Books For Easter

We select five great Easter gifts for the kids - and some perfect ideas for you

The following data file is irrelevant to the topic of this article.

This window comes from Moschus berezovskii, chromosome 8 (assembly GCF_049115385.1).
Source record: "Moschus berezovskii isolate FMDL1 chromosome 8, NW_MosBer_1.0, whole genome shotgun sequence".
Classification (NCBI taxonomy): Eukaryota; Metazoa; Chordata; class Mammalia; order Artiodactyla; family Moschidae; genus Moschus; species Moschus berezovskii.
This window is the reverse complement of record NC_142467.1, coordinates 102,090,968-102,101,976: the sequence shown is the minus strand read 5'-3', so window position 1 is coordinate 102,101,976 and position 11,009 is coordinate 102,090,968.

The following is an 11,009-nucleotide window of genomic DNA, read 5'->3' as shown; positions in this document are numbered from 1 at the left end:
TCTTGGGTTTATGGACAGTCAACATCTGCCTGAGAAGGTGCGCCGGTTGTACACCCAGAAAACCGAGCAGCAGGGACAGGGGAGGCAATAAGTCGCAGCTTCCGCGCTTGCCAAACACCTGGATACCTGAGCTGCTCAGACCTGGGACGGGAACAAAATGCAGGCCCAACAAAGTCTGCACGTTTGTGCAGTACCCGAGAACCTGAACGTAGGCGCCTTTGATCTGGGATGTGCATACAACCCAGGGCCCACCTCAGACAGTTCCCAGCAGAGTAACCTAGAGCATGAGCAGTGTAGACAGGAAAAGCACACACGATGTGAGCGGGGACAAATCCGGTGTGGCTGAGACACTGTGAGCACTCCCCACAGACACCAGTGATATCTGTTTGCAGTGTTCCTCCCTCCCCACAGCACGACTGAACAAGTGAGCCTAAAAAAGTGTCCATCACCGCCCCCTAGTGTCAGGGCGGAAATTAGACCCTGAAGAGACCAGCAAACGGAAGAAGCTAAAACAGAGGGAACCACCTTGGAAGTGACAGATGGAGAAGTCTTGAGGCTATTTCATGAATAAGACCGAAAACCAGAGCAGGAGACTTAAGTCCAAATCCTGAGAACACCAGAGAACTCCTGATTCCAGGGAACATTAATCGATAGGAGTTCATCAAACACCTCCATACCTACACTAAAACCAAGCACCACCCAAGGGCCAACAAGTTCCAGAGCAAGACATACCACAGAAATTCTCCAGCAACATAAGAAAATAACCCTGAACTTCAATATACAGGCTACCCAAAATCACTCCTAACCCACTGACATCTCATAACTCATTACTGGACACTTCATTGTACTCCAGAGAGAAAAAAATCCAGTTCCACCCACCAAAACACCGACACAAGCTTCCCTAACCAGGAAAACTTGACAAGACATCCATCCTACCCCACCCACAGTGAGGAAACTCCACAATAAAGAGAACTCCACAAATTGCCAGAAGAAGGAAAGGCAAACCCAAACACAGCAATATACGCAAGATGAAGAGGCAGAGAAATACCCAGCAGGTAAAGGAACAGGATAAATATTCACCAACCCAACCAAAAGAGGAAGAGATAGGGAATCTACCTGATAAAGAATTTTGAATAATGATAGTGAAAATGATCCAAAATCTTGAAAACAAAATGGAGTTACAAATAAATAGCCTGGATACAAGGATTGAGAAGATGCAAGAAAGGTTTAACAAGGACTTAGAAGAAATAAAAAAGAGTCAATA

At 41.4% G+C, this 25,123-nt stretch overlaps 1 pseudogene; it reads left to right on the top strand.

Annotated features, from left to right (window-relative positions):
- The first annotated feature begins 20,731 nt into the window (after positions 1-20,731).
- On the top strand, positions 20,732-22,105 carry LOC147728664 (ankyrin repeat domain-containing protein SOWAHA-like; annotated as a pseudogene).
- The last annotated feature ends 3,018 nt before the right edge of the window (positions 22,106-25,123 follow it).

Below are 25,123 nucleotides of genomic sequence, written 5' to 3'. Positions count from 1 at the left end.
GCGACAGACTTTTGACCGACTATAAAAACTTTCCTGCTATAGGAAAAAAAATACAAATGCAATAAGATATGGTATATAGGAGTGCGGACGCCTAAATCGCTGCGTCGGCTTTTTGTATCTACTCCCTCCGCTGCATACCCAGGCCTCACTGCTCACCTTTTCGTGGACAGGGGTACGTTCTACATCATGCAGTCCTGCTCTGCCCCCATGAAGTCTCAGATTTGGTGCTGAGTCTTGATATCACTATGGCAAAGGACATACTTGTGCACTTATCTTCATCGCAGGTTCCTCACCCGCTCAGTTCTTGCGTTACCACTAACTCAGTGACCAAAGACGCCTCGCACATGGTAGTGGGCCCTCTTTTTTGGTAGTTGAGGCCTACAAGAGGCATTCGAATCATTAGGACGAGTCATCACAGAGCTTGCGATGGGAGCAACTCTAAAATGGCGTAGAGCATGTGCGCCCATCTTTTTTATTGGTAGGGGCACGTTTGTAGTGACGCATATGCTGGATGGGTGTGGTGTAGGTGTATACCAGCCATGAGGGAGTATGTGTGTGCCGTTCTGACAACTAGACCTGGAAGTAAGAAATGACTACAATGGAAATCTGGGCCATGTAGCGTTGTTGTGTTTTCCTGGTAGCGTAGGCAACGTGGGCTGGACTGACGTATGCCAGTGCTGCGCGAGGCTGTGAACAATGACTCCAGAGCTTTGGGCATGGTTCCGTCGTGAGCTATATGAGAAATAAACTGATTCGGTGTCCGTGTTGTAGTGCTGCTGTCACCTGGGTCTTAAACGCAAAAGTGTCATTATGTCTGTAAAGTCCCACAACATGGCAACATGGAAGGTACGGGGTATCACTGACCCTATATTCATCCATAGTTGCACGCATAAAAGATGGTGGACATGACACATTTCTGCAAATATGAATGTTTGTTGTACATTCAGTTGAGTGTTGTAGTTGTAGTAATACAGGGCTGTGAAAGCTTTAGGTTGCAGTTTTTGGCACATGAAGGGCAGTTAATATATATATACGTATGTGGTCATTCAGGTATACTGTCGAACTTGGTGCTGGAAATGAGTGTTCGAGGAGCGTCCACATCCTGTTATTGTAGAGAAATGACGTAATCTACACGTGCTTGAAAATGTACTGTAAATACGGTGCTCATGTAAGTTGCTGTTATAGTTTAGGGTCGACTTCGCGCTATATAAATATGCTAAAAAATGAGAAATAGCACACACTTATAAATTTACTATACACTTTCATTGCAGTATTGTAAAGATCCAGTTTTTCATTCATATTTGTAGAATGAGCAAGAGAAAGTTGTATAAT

That's Not My Bunny by Fiona WattUsborne �5.99There are bunnies galore in this brightly coloured board book with different textures for inquisitive little fingers to touch and feel on every page. The very young will love the chance this book offers to feel a furry ear, tickle a paw or touch a cottontail. Spot's First Easter by Eric HillPuffin �5.99It's Spot's first Easter and the Easter bunny has hidden some eggs for him to find. There's lots of fun to be had for young readers as they join in the search. Colourful illustrations with bold easy to follow text make this a delightful book for young children.The Odd Egg by Emily GravettMacmillan Children's Books �5.99Duck is delighted to find an egg of his own to look after. It's the most beautiful egg in the whole world! But all the other birds think it's very odd indeed - and everyone's in for a BIG surprise when it finally hatches.Peter Rabbit and the Egg HuntFrederick Warne �7.99Peter Rabbit is a good little bunny (most of the time!) and now he's getting ready to celebrate Easter. He fetches some groceries for his mother, helps himself to some vegetables in Mr McGregor's garden and joins his friends for a fantastic Easter egg hunt! Help him search for the eggs hidden in the garden by lifting the flaps and pulling the tabs in this gorgeous gift book.Ten Chirpy Chicks by Debbie TarbettLittle Tiger Press �8.99Follow the adventures of ten bright, bold 3D chicks as one by one their numbers diminish from page-to-page in this fun and funky counting book. But don't worry, all ten chicks are reunited in a surprise pop-up ending!The Dead Republic by Roddy DoyleJonathan Cape �17.99This is the third and final book in Roddy Doyle's trilogy which tells the bloody story of twentieth century Ireland through the life of Henry Smart, a boy volunteer at the GPO Easter Rising in 1916 and hitman for Michael Collins. After spending thirty years in America Smart returns to Ireland after 30 years in America. When he is caught in a bomb blast, he finds himself a hero: the old IRA veteran blown up by a UVF bomb. Wheeled out by the Provos, Henry is to find he will have other uses too, when the peace process begins in deadly secrecy...Blueeyedboy by Joanne HarrisDoubleday �18.99Once there was a widow with three sons, and their names were Black, Brown and Blue. Black was the eldest; moody and aggressive. Brown was the middle child, timid and dull. But Blue was his mother's favourite. And he was a murderer. Blueeyedboy is the brilliant new novel from Joanne Harris: a dark and intricately plotted tale of a poisonously dysfunctional family, a blind child prodigy, and a serial murderer who is not who he seems. Told through posts on a webjournal called badguysrock, this is a thriller that makes creative use of all the multiple personalities, disguise and mind games that are offered by playing out a life on the internet.The Hand That First Held Mine by Maggie O'FarrellHeadline Review �16.99When the bohemian, sophisticated Innes Kent turns up by chance on her doorstep, Lexie Sinclair realises she cannot wait any longer for her life to begin, and leaves for London.  There, at the heart of the 1950s Soho art scene, she carves out a new life for herself, with Innes at her side.  In the present day, Elina and Ted are reeling from the difficult birth of their first child.  Elina, a painter, struggles to reconcile the demands of motherhood with sense of herself as an artist, and Ted is disturbed by memories of his own childhood, memories that don't tally with his parents' version of events. As Ted begins to search for answers, so an extraordinary portrait of two women is revealed, separated by fifty years, but connected in ways that neither could ever have expected.Apples For Jam by Tessa KirosMurdoch Books �17.99Inspired by the excitement and simplicity of childhood, Tessa has brought together recipes based around colourful and pure fresh ingredients that create uncomplicated and delicious family meals. From the comfort of soups and roasts, to the striking colours of beetroot gnocchi and mango sorbet, to the simplicity of rice pudding with nutmeg, this book weaves recipes with reflections and hopes.

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